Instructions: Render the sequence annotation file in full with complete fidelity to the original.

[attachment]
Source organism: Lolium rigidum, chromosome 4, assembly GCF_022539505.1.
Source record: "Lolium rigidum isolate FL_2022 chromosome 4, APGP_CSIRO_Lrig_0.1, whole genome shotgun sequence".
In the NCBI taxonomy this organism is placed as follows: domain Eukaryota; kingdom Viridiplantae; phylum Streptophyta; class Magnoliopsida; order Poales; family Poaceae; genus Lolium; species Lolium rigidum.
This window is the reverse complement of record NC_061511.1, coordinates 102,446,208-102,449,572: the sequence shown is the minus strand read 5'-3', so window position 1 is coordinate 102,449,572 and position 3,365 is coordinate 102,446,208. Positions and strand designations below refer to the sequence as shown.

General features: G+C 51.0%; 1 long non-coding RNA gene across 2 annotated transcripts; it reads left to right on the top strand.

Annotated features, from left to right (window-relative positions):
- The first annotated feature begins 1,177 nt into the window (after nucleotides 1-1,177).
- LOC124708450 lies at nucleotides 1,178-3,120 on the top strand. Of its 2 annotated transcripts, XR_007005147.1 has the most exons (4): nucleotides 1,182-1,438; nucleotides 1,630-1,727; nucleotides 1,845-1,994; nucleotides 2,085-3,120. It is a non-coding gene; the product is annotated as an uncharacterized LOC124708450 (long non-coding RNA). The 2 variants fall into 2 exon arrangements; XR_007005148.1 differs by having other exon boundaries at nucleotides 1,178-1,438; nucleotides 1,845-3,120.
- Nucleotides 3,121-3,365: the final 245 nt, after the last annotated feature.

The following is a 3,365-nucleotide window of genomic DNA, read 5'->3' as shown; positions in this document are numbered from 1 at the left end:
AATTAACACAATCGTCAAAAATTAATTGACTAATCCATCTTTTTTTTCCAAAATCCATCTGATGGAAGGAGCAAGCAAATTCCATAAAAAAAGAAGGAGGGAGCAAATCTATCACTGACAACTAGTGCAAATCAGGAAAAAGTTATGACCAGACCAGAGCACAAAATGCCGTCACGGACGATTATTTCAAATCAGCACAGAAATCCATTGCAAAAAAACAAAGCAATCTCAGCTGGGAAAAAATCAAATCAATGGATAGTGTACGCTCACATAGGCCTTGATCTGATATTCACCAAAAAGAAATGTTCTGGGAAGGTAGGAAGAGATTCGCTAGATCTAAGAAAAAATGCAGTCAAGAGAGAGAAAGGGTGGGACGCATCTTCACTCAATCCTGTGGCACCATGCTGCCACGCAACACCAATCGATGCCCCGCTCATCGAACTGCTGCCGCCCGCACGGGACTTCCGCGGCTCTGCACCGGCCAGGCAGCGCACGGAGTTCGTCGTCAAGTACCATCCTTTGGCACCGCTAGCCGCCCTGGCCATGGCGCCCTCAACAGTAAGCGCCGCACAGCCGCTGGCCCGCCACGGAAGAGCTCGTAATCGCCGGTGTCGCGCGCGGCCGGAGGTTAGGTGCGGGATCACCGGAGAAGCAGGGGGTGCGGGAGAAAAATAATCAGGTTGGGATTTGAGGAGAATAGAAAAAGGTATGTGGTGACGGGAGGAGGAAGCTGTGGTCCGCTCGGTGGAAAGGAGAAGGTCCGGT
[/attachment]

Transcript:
Source organism: Lolium rigidum, chromosome 4, assembly GCF_022539505.1.
Source record: "Lolium rigidum isolate FL_2022 chromosome 4, APGP_CSIRO_Lrig_0.1, whole genome shotgun sequence".
In the NCBI taxonomy this organism is placed as follows: domain Eukaryota; kingdom Viridiplantae; phylum Streptophyta; class Magnoliopsida; order Poales; family Poaceae; genus Lolium; species Lolium rigidum.
This window is the reverse complement of record NC_061511.1, coordinates 102,446,208-102,449,572: the sequence shown is the minus strand read 5'-3', so window position 1 is coordinate 102,449,572 and position 3,365 is coordinate 102,446,208. Positions and strand designations below refer to the sequence as shown.

General features: G+C 51.0%; 1 long non-coding RNA gene across 2 annotated transcripts; it reads left to right on the top strand.

Annotated features, from left to right (window-relative positions):
- The first annotated feature begins 1,177 nt into the window (after nucleotides 1-1,177).
- LOC124708450 lies at nucleotides 1,178-3,120 on the top strand. Of its 2 annotated transcripts, XR_007005147.1 has the most exons (4): nucleotides 1,182-1,438; nucleotides 1,630-1,727; nucleotides 1,845-1,994; nucleotides 2,085-3,120. It is a non-coding gene; the product is annotated as an uncharacterized LOC124708450 (long non-coding RNA). The 2 variants fall into 2 exon arrangements; XR_007005148.1 differs by having other exon boundaries at nucleotides 1,178-1,438; nucleotides 1,845-3,120.
- Nucleotides 3,121-3,365: the final 245 nt, after the last annotated feature.

The following is a 3,365-nucleotide window of genomic DNA, read 5'->3' as shown; positions in this document are numbered from 1 at the left end:
AATTAACACAATCGTCAAAAATTAATTGACTAATCCATCTTTTTTTTCCAAAATCCATCTGATGGAAGGAGCAAGCAAATTCCATAAAAAAAGAAGGAGGGAGCAAATCTATCACTGACAACTAGTGCAAATCAGGAAAAAGTTATGACCAGACCAGAGCACAAAATGCCGTCACGGACGATTATTTCAAATCAGCACAGAAATCCATTGCAAAAAAACAAAGCAATCTCAGCTGGGAAAAAATCAAATCAATGGATAGTGTACGCTCACATAGGCCTTGATCTGATATTCACCAAAAAGAAATGTTCTGGGAAGGTAGGAAGAGATTCGCTAGATCTAAGAAAAAATGCAGTCAAGAGAGAGAAAGGGTGGGACGCATCTTCACTCAATCCTGTGGCACCATGCTGCCACGCAACACCAATCGATGCCCCGCTCATCGAACTGCTGCCGCCCGCACGGGACTTCCGCGGCTCTGCACCGGCCAGGCAGCGCACGGAGTTCGTCGTCAAGTACCATCCTTTGGCACCGCTAGCCGCCCTGGCCATGGCGCCCTCAACAGTAAGCGCCGCACAGCCGCTGGCCCGCCACGGAAGAGCTCGTAATCGCCGGTGTCGCGCGCGGCCGGAGGTTAGGTGCGGGATCACCGGAGAAGCAGGGGGTGCGGGAGAAAAATAATCAGGTTGGGATTTGAGGAGAATAGAAAAAGGTATGTGGTGACGGGAGGAGGAAGCTGTGGTCCGCTCGGTGGAAAGGAGAAGGTCCGGT